• Most of the skills are the same or similar, but there are a few handy sidebars in the book that describe why some skills might get simplified and grouped together while others are split up into new skills. ("Computers" becoming "Hacking" and "Sysops" is one example.)
  • One of the major changes I actually really like and have incorporated into my Star Wars games is the beefed-up social encounter rules. You'll want to read those.
  • And of course, if your planned setting uses magic, you'll want to read that part and decide how you want magic to work in your game.

Otherwise, you're pretty much ready to go.

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Get your head around the talent pyramid, browse the skills to get a sense of what's available and as CaptainRaspberry said, learn how Story Points work. As someone who made the shift and ran two sessions without really reading the rulebook, if you are familiar with running EotE, you should be good here too.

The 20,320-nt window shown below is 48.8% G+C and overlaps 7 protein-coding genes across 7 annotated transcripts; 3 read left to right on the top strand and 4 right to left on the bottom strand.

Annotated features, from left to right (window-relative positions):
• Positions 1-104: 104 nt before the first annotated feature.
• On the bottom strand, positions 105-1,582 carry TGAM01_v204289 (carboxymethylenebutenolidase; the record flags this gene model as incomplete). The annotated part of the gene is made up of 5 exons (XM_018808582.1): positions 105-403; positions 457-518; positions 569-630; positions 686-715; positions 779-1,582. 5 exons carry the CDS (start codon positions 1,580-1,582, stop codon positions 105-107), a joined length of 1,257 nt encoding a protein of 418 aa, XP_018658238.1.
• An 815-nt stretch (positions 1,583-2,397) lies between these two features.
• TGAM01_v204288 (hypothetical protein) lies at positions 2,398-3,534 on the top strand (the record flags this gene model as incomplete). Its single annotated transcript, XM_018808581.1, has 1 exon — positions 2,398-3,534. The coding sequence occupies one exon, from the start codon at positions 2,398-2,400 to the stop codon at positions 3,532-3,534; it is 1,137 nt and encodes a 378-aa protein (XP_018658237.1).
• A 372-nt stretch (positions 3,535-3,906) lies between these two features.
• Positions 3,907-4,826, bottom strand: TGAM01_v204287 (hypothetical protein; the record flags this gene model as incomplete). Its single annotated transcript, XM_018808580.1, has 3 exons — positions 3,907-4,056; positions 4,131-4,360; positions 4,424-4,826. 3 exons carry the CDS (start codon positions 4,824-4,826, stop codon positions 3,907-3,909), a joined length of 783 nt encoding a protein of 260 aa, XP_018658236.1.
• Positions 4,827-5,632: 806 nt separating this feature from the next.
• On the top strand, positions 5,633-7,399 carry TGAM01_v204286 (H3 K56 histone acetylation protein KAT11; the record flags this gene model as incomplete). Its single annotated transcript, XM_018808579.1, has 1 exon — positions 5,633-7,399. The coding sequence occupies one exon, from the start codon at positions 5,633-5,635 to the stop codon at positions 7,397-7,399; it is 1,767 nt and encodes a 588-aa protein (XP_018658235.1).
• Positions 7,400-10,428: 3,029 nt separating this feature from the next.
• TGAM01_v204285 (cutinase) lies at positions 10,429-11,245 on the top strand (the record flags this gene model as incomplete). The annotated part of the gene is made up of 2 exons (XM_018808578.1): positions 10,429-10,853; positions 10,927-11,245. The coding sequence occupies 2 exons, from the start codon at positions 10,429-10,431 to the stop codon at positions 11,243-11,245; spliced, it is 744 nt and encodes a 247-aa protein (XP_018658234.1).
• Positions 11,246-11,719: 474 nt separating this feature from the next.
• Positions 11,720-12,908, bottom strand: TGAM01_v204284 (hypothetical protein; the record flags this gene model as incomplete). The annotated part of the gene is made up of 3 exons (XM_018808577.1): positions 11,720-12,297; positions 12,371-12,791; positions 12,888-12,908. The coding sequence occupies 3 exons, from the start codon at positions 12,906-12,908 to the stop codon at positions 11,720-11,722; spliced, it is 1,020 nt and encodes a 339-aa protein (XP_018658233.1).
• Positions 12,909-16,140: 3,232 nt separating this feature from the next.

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Aside from entirely new concepts like magic and talent pyramids:

  • Social rules are more defined and structured than I think they ever were in Star Wars. Motivations play an important part in social encounters now. Familiarize yourself with these.
  • The rules for attachments (modifying equipment) has been changed. While similar, it has been both simplified and refined to be less of a game breaker. I feel it's an improvement.